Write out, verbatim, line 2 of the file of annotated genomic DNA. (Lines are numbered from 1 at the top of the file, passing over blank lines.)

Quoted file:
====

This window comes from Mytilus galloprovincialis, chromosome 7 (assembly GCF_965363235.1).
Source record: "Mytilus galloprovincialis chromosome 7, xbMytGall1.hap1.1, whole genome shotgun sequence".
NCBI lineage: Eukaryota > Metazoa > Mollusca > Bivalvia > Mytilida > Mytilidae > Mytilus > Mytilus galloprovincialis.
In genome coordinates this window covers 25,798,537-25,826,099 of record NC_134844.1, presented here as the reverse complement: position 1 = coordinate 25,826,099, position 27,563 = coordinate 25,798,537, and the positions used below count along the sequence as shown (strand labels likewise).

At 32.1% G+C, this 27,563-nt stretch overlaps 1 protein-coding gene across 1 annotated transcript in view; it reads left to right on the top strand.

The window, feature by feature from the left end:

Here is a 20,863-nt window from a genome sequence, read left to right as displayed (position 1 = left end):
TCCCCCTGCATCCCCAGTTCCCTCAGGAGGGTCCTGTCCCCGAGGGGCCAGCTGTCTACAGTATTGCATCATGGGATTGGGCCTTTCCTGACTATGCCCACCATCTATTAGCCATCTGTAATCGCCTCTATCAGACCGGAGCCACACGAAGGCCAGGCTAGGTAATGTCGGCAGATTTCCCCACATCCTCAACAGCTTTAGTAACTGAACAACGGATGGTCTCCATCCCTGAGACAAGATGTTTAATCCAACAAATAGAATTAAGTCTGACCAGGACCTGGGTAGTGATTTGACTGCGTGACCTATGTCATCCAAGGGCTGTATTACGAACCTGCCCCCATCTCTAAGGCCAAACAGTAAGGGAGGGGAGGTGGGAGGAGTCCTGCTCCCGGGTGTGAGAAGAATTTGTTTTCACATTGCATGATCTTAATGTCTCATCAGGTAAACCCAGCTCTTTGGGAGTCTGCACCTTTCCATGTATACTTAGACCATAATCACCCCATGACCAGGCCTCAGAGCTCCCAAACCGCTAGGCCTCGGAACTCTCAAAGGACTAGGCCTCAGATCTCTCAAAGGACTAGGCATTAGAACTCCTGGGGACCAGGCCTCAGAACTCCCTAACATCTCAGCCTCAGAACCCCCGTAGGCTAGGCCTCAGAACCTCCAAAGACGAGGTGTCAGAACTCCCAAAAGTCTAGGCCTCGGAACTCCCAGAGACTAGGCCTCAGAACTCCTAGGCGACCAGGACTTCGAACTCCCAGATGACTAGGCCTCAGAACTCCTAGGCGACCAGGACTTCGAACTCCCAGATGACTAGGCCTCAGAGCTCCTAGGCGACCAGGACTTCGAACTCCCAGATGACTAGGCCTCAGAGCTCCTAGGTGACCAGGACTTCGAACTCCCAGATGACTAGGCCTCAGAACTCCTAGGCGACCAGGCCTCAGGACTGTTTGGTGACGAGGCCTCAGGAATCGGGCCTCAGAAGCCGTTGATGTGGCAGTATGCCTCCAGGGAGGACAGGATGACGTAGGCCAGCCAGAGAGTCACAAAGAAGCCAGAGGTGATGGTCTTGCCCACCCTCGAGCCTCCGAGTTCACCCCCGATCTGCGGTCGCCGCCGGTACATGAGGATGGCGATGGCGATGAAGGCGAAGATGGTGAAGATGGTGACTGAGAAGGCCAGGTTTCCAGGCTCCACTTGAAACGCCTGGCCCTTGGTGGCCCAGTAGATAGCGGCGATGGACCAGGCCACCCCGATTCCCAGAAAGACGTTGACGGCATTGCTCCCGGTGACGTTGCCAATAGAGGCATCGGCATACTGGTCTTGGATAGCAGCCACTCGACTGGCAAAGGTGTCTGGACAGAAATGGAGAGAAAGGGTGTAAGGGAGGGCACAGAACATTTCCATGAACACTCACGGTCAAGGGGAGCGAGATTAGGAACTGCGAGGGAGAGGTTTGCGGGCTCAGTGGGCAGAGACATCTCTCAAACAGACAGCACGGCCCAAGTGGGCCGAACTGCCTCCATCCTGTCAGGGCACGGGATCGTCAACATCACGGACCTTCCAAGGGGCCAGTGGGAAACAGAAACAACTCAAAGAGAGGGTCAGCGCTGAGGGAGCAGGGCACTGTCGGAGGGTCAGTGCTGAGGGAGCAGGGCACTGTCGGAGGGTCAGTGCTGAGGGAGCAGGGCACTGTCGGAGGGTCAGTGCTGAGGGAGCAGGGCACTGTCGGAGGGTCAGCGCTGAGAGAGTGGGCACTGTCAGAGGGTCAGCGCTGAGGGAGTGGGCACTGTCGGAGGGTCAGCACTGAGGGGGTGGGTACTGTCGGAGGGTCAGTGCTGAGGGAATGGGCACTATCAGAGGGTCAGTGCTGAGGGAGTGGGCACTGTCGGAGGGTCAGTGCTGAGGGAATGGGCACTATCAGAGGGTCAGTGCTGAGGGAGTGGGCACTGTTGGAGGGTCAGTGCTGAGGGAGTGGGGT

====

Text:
Source record: "Mytilus galloprovincialis chromosome 7, xbMytGall1.hap1.1, whole genome shotgun sequence".